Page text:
Wednesday, December 9, 2009

Kurilpa Bridge comments

Walking over the Kurilpa Bridge on the way to the PBT end of year function we all discussed the great and problematic elements in the design for pedestrians and cyclists. Much like the Goodwill bridge, the bridge operates as a shared pathway with recommendation that cyclists keep right and pedestrians keep left. This works well and reduces the likelihood of cyclists becoming aggressive towards pedestrians being in 'their area' as happens where they are separated.

Instead of using painted lines down the centre of the bridge to separate the directions of travel the architects used different shades of concrete. This looks good, works well and is low maintenance. The photo does not show this as clearly as in real life.
The use of separated bi-directional cycle lanes along one-way Tank Street and George Street is excellent. What is odd though is that a 0.5 m wide raised kerb is provided on Tank Street where the traffic speeds and volumes are low, but a small removable barrier was used on George Street where traffic speeds and volumes are high. This results in wasted space on Tank Street where additional footpath width would have been beneficial.
As can be seen in the photos above and below there is a lot of pedestrian movement across Tank Street. Unfortunately there is no provision for a pedestrian crossing point between the bridge and the intersection with George Street. The traffic speeds and volumes are low but this arrangement is not ideal. Pedestrians tend to treat the area as a shared zone and it would have been preferable if the area was designed as a shared zone.
As can be seen above there is no pedestrian pathway for people wanting to walk back towards North Quay and so people walk through the flower beds.
There is a very odd arrangement for cyclists travelling down George Street that want to access Tank Street. According to this sign they need to ride on the footpath to cross at the lights. Considering the volume of pedestrian traffic along George Street this is impossible. It is also illogical for cyclists and all stay on the pathway and turn at the lights. The location of the sign is also unfortunate since it has been placed in the path of cyclists who would supposedly use the turning facility. The height of the sign also makes it invisible to cyclists and pedestrians.

A strange raised area is placed on the cycle path at the entrance to Tank Street. It is unclear what the intention of this is. It cannot be meant to slow down cyclists because it is barely noticeable on a bicycle. It is not meant to indicate a shared zone with pedestrians because the pedestrian crossing is ahead of it. Unfortunately the location of the ramp is just where cyclists need to stop to press the crossing button and makes it awkward to stop on an incline and press the button.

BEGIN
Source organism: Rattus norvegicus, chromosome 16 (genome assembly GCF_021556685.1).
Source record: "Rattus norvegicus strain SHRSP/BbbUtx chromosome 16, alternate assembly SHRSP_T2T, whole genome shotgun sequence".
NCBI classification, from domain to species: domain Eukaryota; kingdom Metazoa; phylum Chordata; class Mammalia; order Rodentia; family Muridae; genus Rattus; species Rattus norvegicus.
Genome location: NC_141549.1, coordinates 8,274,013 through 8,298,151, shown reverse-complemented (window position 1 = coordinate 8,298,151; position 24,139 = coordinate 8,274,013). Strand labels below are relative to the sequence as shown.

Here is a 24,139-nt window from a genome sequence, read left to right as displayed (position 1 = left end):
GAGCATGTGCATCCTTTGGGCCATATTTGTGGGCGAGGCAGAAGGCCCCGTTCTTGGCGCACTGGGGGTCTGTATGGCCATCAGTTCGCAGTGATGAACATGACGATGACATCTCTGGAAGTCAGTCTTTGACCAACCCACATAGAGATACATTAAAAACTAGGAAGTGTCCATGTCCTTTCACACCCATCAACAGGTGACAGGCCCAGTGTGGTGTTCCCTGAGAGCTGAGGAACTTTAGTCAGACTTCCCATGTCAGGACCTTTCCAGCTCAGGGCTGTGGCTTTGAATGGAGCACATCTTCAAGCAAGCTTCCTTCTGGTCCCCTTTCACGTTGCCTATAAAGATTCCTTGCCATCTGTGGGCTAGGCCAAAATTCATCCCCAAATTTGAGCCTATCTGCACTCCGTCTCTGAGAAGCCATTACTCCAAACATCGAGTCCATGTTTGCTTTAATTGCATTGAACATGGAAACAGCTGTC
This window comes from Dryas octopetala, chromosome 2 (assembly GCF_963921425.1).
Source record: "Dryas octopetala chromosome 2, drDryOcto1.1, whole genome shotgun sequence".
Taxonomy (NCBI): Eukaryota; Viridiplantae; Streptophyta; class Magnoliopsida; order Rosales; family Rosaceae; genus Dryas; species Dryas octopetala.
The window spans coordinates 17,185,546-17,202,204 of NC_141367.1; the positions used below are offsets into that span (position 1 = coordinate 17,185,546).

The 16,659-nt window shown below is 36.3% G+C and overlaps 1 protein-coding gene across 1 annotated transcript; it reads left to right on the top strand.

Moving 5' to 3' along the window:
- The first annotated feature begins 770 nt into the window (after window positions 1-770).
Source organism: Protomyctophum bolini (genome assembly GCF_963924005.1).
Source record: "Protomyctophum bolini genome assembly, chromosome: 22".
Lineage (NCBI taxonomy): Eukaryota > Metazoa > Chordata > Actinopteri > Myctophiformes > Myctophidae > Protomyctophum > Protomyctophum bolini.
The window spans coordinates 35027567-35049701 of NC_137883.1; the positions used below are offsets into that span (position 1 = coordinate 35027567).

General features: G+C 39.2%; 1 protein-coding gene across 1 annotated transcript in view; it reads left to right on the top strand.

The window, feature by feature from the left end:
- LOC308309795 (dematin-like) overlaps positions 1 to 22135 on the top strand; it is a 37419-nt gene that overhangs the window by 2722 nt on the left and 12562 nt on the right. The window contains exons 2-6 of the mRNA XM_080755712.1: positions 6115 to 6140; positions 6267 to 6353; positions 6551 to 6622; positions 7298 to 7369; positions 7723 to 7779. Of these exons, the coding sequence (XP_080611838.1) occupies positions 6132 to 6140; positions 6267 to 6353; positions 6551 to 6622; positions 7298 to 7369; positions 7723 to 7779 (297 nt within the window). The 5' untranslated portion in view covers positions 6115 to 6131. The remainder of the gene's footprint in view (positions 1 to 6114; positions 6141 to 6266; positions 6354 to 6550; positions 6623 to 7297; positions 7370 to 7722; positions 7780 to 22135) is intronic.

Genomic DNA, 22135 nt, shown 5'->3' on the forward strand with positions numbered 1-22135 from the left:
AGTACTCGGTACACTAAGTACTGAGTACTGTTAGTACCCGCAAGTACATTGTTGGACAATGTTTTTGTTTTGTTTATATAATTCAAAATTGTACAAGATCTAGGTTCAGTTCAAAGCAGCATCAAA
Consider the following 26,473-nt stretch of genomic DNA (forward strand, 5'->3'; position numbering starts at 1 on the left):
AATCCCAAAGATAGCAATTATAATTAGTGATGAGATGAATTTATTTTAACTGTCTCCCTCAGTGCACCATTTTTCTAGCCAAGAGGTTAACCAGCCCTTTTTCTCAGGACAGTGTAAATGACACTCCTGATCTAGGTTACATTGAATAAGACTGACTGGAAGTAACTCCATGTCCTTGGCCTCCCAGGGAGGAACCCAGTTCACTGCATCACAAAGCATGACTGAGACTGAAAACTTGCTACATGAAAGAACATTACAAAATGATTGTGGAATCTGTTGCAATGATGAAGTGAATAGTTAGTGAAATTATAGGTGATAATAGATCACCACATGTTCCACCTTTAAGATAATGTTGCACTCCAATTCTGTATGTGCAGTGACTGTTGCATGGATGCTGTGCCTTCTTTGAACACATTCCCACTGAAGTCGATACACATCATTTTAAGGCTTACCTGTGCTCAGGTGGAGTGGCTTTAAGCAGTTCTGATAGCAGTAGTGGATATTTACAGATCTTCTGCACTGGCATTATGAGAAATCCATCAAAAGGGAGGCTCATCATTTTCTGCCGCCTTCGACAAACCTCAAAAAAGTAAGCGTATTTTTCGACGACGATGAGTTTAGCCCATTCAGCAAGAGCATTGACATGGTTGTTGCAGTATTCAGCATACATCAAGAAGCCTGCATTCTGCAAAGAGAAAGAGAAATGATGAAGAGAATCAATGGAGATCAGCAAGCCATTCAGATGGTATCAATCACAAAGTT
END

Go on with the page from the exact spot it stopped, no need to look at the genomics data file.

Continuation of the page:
The pathway stops at Turbot Street where it quite elegantly funnels cyclists down to the King George Square Cycle Centre. Cyclists wanting to travel further south into the city are unfortunately left stranded on little Roma Street with no clear route south.

The heavy volume of traffic turning from George Street into Turbot Street currently constrains the possibility of extending the pathway further south along George Street. It is unfortunate though that the option to extend this further some time in the future was made difficult by relocating the traffic signal to the new kerb line. If the traffic signal had been left where it was the cost of extending the bike path down George Street in the future could have been significantly reduced. In planning for this type of facility we need to ensure that we allow for the easy expansion of the system in the future when the current traffic constraints may be changed.

The discussion of the Kurilpa side of the bridge found far fewer issues. The limited space and height of the bridge meant that the bridge makes a leisurely spiral down to the ground. Although very elegantly done it does make for a less direct pedestrian route. Providing the option of stairs could have provided a slightly more direct route for pedestrians but would probably have destroyed the elegant lines of the bridge.

The entrance to the bridge is narrowed by a low wall in the right of the photo above. Although not a major issue with the current volume of pedestrians and cyclists it may cause a bottleneck as volumes increase.

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